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RE: (Another) Question Regarding Open-Loop Control Mechanism


You appear to be making invalid assumptions. Whenever the clock rate out of
a sublayer is slower than the clock rate out of the sublayer, the elasticity
will fill. If the clocks are only slightly different, then it will fill
slowly, but it will
eventually reach its high water mark and need to delete idles. If there are 
several sublayers in the path that have successively slower clocks out, then

there can occur times when more than one has reached the high water mark 
and will need to delete idles. 

As long as they have enough additional room in the elasticity buffer to wait

for the next opportunity to delete, this is not a problem. The important
point is that it may take more than one packet before an opportunity to 
delete occurs. Since the maximum accumulation during a packet is less
than 3 bits (when clocks differ by 200 ppm), the deletion of 4 bytes will
remove the accumulation from many packets.

Secondly, the 64b/66b encoding requires that the minimum interpacket gap
be 8 bytes. Take the case where the last byte of a packet fell on the 
last byte of a code block. The next block would encode the T that terminates
the packet and that block cannot encode an S. The earliest an S can be
sent is the start of the next block which means that the idle has to be
8 bytes. If an XGXS is allowed to send the 64b/66b PCS a gap less than
4 bytes, in some cases the 64b/66b PCS would have to insert a set of idles
and later (when a larger gap arrives because one should not get repeated
short gaps) delete a set.

Thirdly, since the XGXS is an optional sublayer, it cannot provide functions

such as idle deletion or insertion to other layers. It may perform that
for to meet its own timing needs. A 64b/66b PCS may interface directly to
the XGMII and therefore must provide rate adaptation for the WAN PHY.
(The layers below the 64b/66b PCS can not provide that function because
the stream has been scrambled before it reaches them and they just transmit
bits without acquiring lock to the blocks.


-----Original Message-----
From: Boaz Shahar [mailto:boazs@xxxxxxxxxxxx]
Sent: Sunday, September 03, 2000 12:21 AM
To: 'pat_thaler@xxxxxxxxxxx'; HSSG (E-mail)
Subject: RE: (Another) Question Regarding Open-Loop Control Mechanism

I do not see any problem with removing the first /R/ column of the XAUI,
even if the MAC generated a 12 bytes gap. It just that if the DTE-XGXS chip
is doing it, the minimum gap of the transmitter can be as low as 9-4=5

However, this happens only if the PHY clock frequency is much lower tnan the
MAC clock. There is no "danger" that in the other side (In the receive side)
there will be a need for further compresion of the IPG because the 200ppm
difference is End-To=End requirement.

In the WAN-PHY case, this can be done by the PHY-XGXS.

I do not think it is good idea to limit the /R/ removal operation for IPG
which are grater than 2 columns, because if you do that, you have to provide
additional IPG criteria like "Avarage size of IPG" or to say that you must
provide an IPG which is at least 3 columns periodically, and it is complex.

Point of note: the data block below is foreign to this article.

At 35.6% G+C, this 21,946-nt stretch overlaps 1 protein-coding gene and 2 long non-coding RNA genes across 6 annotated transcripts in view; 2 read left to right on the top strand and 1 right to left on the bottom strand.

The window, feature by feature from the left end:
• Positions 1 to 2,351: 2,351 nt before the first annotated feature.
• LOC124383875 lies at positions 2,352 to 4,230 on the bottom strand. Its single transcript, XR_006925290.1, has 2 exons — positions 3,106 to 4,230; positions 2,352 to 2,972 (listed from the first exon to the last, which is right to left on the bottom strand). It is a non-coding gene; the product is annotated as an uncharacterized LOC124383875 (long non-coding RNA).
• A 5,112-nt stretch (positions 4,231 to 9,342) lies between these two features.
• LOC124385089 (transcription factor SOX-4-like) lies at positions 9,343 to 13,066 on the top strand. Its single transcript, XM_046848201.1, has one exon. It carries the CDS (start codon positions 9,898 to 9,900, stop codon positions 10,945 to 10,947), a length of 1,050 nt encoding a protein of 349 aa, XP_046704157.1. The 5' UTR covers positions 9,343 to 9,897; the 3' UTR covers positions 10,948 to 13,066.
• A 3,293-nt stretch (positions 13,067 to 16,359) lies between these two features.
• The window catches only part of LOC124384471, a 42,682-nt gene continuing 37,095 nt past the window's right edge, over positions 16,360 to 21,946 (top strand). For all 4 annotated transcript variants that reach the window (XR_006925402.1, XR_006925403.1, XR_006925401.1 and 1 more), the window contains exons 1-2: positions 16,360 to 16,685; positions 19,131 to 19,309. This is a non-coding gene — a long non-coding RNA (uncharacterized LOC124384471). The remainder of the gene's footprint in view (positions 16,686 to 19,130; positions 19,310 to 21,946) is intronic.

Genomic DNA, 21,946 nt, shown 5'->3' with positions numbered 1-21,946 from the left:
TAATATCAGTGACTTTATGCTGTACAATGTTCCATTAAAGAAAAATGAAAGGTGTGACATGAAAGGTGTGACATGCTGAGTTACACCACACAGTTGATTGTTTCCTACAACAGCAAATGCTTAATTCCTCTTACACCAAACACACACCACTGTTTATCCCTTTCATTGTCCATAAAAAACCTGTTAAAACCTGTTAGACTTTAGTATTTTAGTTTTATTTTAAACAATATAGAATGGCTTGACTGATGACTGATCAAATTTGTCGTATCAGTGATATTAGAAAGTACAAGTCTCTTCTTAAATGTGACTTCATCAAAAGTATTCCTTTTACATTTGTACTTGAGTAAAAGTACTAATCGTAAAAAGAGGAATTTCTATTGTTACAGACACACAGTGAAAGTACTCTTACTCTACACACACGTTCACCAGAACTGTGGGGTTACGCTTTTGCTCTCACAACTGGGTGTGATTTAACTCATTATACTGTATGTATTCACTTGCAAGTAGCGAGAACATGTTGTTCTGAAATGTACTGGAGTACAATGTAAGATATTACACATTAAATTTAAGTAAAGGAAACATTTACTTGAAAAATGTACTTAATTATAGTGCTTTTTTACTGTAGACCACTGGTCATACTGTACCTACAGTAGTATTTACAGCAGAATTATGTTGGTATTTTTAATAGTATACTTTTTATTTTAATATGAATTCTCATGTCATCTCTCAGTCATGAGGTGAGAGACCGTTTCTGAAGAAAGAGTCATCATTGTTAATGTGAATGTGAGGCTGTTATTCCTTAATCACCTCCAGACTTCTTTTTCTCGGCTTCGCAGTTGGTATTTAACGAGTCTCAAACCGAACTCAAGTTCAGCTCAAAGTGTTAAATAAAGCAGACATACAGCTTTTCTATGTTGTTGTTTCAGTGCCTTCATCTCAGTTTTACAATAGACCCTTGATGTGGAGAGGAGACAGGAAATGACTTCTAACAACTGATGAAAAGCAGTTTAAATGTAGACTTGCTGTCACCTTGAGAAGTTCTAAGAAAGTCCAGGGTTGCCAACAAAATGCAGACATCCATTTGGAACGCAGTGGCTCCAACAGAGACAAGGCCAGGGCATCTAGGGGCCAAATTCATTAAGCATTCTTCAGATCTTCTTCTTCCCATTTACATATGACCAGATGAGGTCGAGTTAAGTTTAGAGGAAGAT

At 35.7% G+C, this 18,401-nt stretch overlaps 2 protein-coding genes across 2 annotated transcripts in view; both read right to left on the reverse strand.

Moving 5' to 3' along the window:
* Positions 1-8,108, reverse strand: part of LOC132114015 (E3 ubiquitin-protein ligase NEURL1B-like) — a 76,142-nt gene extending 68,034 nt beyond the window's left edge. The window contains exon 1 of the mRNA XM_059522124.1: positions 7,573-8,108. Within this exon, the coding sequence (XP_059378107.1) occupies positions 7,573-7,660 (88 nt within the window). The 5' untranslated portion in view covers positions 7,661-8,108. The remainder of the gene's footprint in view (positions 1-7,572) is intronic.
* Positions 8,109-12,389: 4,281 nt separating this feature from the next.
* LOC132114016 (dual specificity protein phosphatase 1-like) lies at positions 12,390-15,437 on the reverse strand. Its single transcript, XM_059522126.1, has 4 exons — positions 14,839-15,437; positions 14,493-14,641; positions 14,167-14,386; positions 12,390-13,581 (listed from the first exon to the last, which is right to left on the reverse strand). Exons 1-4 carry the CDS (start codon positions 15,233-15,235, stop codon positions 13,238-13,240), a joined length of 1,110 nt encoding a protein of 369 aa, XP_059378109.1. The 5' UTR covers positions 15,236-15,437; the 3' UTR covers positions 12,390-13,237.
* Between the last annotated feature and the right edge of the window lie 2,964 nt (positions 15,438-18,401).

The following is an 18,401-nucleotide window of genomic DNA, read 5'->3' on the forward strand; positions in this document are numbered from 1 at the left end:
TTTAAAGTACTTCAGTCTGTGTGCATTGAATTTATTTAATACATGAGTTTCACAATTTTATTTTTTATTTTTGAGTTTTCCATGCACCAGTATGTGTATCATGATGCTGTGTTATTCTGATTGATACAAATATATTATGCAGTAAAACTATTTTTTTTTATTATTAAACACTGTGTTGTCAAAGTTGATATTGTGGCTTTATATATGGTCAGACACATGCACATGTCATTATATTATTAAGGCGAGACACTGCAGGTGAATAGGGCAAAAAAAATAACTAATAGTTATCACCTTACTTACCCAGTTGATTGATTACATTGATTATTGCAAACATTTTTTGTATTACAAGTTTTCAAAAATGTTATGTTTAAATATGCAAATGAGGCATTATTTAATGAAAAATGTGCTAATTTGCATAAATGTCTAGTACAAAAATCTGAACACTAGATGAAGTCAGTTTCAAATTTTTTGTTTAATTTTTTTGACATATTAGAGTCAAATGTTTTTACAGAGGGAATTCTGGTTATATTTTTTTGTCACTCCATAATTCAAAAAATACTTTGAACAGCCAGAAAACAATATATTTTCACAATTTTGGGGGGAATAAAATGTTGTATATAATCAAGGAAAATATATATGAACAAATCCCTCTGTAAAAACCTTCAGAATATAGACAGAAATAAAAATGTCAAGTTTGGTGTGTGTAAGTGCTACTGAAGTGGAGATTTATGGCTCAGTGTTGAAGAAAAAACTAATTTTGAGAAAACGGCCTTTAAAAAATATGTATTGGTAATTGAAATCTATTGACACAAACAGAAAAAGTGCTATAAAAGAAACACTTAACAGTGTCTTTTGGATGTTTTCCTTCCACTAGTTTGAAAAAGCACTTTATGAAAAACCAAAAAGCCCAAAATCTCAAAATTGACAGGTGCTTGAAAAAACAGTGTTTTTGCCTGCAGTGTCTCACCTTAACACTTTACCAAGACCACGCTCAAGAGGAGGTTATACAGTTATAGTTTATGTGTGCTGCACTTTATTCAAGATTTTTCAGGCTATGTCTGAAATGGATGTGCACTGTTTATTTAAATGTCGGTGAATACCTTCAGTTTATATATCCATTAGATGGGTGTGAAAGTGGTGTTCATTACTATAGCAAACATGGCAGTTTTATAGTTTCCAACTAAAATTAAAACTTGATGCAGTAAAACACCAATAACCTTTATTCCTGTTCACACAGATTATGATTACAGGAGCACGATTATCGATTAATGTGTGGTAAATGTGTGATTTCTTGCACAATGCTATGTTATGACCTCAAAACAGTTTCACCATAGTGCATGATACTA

I think we can agree that while packets are generated, the min IPG is 2
columns as in the current proposals, but may decrease to one column before
going to the MDI.
-----Original Message-----
From: pat_thaler@xxxxxxxxxxx [mailto:pat_thaler@xxxxxxxxxxx]
Sent: Thursday, August 31, 2000 7:27 PM
To: boazs@xxxxxxxxxxxx; stds-802-3-hssg@xxxxxxxx
Subject: RE: (Another) Question Regarding Open-Loop Control Mechanism


Part of the purpose of the non-extended IPG (that is, the traditional 96
bits) is to allow physical
layer devices to drop some of the idle in order to move between clock
domains that have the 
ppm clock difference. The difference in maximum size packet duration between
slowest and
fastest clocks is less than 3 bits. The MAC does not need to lengthen the
gap to compensate
for this.

Because our physical layer devices will only be able to drop or add idles in
increments of 4
bytes, dropping an idle from a 12 byte IPG will reduce it to 8 bytes. We
will need to consider
the limits on shortening idle in order to specify the limit of IPG
shrinkage. For instance, if
a device gets a 9 byte IPG, can it shorten that IPG or should it wait for a
longer idle? For
some alignments, the 10GBASE-R PCS encoding requires 8 bytes of idle
(counting the /T/
as part of the idle) to produce valid codes so at least for that case, it
will need to look for
a long enough IPG before shortening. Since short gaps can not happen
constantly, within
a packet or two a long enough one will arrive.

By the way, if you do the calculation for the open-loop control mechanism,
you will see that
when extending the IPG to adapt to the WIS data rate, it adds less than a
byte per a minimum
size packet. Therefore, a 10GBASE-R PCS doing the adaptation for WIS also
receives IPGs
as short as 9 bytes and will need to wait for a long enough IPG to do the
idle deletion.


-----Original Message-----
From: Boaz Shahar [mailto:boazs@xxxxxxxxxxxx]
Sent: Tuesday, August 29, 2000 11:53 PM
To: HSSG (E-mail)
Subject: (Another) Question Regarding Open-Loop Control Mechanism

When the MAC device and the PHY device are driven by a different clock
source, How does  Clock Tolerance Compensation between the two done? 
(That is, since the max difference between the two is 200ppm, then the MAC
may always adjust the rate to the nominal rate - 200ppm? And if so: Is it
acceptable ?)

Sorry if this was asked before.